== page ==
I have long believed that great movies can change the world. The movie Lincoln demonstrates how Abraham Lincoln's determination to engage the Congress was an essential ingredient in the effort to pass the 13th amendment. What makes a great president is not only good ideas and a strong moral compass, but an ability to enact those ideas into law. And usually the only practical way to do that is by forging a working partnership with Congress.
The real lesson of the movie is that President Lincoln committed enormous time and energy into working with Congress and its individual members to pass the 13th amendment legally banning slavery in the United States. It's easy to look back upon this tremendous achievement as the inevitable result of the Union's victory over the confederate states. But the truth is that its passage, like all great legislative accomplishments in our nation's history, was wrought through messy negotiation between a tireless and determined President and a diverse and unwieldy legislative body. By contrast some of President Obama's critics say that in his first term he did not engage Congress enough and because of that he failed to achieve all he could.
Lincoln's push to pass the 13th amendment with a deliberate focus on members of Congress is the hallmark of the movie. His energy wasn't just directed at the opposition party but also towards fractious elements of his own party. In one scene, Daniel Day-Lewis as Lincoln is asking Tommy Lee Jones, who portrays Thaddeus Stevens, to forgo delivering his usual principled abolitionist rhetoric on the floor of the House of Representatives so that he would not poison the well of public opinion against the 13th amendment. Both men ultimately want to abolish slavery, but Lincoln knew that unless Stevens moderated his expression of his views, achieving that goal would be impossible. Stevens is hesitant as he holds his principles dearly and finds the idea of moderation and compromise unsettling, as though he is abandoning his moral compass. But as Lincoln so poignantly says, "What's the use of knowing true north when the compass cannot tell you how to avoid the swamps and mountains in your way?"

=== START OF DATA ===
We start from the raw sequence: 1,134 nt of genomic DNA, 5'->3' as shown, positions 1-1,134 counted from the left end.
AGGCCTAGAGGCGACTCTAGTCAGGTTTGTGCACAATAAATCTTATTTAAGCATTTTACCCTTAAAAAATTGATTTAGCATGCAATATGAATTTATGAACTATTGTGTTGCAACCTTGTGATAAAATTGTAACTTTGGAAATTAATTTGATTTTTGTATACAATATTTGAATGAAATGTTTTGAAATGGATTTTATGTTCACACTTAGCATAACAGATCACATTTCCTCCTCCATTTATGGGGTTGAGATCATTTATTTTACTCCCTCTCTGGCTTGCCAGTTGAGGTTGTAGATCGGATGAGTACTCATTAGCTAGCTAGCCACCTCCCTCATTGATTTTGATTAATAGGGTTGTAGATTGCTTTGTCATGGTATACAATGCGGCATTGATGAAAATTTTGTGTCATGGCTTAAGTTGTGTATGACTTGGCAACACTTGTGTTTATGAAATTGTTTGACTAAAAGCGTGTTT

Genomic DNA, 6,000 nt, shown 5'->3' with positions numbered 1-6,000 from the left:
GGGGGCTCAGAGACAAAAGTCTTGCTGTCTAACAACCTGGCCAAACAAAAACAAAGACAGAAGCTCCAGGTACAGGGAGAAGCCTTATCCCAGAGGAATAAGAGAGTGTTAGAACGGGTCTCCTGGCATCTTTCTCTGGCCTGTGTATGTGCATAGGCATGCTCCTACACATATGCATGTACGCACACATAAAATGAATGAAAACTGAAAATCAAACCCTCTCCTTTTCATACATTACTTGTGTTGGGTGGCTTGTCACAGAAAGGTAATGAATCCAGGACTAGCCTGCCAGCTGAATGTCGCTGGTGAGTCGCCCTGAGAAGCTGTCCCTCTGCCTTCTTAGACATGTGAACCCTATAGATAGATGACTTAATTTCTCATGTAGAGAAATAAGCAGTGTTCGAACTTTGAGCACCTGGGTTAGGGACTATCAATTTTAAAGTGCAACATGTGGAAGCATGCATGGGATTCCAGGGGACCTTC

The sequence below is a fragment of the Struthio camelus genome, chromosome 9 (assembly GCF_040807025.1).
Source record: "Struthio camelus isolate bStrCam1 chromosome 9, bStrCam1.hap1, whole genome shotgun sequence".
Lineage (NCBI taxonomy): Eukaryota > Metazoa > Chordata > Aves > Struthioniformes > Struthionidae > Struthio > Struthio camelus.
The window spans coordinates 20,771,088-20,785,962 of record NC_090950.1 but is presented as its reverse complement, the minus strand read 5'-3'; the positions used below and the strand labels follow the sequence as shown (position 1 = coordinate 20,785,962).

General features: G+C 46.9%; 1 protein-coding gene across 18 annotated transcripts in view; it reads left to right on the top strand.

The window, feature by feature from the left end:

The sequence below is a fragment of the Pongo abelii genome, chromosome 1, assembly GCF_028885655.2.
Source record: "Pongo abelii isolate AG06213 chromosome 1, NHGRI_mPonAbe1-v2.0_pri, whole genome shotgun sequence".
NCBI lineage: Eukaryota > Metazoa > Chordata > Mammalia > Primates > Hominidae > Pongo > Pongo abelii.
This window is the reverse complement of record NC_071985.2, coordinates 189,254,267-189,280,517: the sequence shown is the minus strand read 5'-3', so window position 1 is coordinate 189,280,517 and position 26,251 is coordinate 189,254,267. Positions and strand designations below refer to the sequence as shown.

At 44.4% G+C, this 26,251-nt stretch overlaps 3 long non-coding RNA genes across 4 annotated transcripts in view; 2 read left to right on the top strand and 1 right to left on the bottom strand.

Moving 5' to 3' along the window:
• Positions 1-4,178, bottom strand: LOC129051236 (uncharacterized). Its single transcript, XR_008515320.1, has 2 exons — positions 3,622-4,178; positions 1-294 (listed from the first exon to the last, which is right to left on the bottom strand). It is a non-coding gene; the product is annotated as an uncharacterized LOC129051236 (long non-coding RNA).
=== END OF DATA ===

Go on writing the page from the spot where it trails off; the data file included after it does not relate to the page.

The permanent end of slavery in this country is a remarkable legacy of both President Lincoln and the 39th Congress. One could clearly imagine the passage of the 13th constitutional amendment after a scholarly congressional debate full of high-minded discourse and polite disagreements. Yet the movie demonstrates politics for its true nature; that American democracy is a messy and mundane enterprise requiring a committed president's constant attention and legislators that can be persuaded, cajoled, or coerced into supporting the passage of important laws. Perhaps the movie's best metaphor for the way in which coalitions for great legislation are created is the scene in which a representative of the president chases a wavering legislator through the mud while yelling threats against betrayal and promising rewards for cooperation.
Great presidents get big things done by recognizing that continuous work with Congress is perhaps their foremost duty and best use of their time. It is a central element of their job description; notwithstanding that it is often part of their job that they least like doing. Other presidents like LBJ, Ronald Reagan and Bill Clinton understood that the tedious and often unpleasant work of engaging with Congress is the only way to lead this country forward. After all, the Founding Fathers created a system where the Congress and the Executive were co-equal branches of government. If President Obama follows the Lincoln model, he can truly be a great and historic president, and can change the course of history in economic policy, immigration, education and the other big issues of our time.